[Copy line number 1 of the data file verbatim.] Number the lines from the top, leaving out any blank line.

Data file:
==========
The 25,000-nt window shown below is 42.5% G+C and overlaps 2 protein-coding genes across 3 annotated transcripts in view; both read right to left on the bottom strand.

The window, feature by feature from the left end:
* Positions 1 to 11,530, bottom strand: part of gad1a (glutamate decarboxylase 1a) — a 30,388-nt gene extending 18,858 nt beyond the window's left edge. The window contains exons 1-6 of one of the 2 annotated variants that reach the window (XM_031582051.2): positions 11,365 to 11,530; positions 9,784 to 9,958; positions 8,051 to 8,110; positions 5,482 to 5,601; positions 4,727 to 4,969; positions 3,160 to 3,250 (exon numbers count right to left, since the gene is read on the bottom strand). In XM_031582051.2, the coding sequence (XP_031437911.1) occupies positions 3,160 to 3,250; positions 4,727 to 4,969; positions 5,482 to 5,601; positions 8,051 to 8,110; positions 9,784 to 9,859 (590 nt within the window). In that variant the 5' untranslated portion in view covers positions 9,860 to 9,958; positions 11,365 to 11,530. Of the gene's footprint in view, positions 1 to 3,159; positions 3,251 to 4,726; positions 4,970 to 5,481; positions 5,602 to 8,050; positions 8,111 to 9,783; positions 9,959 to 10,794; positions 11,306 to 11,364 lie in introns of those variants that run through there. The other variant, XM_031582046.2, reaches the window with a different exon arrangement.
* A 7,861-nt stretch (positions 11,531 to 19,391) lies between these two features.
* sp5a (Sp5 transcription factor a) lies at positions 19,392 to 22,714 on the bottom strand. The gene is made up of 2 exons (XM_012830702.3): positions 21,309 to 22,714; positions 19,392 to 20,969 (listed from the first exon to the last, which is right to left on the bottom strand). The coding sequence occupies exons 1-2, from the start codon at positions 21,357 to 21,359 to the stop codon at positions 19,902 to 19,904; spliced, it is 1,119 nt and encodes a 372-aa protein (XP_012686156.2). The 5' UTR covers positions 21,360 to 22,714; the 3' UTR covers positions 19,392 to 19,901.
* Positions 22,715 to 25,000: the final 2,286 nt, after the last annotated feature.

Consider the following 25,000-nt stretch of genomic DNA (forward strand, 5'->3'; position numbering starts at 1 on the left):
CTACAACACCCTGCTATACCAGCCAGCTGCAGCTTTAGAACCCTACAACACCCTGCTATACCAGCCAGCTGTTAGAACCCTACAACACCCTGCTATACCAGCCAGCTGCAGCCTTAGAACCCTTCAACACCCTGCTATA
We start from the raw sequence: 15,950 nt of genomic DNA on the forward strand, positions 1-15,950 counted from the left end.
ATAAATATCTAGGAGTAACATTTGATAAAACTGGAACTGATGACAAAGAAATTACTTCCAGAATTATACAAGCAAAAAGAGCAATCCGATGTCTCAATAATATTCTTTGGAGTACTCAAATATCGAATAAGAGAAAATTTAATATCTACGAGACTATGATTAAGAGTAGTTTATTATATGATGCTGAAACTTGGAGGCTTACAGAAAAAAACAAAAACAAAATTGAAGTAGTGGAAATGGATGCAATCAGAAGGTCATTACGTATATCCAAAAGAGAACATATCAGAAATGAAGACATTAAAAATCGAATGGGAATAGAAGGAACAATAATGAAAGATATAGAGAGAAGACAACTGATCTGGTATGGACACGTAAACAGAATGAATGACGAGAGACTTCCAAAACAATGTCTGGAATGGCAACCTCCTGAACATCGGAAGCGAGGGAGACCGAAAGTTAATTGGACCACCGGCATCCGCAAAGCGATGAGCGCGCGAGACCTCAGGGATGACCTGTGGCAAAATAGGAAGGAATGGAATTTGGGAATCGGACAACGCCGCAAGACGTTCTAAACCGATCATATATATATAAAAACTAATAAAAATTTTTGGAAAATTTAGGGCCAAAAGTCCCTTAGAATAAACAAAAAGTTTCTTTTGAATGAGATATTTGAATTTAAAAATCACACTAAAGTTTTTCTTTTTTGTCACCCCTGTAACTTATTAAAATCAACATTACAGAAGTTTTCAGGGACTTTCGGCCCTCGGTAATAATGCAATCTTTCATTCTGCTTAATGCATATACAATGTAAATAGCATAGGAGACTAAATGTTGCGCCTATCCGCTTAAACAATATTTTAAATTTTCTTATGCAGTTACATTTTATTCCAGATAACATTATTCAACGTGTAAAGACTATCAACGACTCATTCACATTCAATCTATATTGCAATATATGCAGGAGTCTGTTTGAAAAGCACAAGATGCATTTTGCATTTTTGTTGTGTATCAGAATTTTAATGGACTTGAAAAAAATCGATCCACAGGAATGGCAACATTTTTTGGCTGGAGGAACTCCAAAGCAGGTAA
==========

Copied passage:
The 25,000-nt window shown below is 42.5% G+C and overlaps 2 protein-coding genes across 3 annotated transcripts in view; both read right to left on the bottom strand.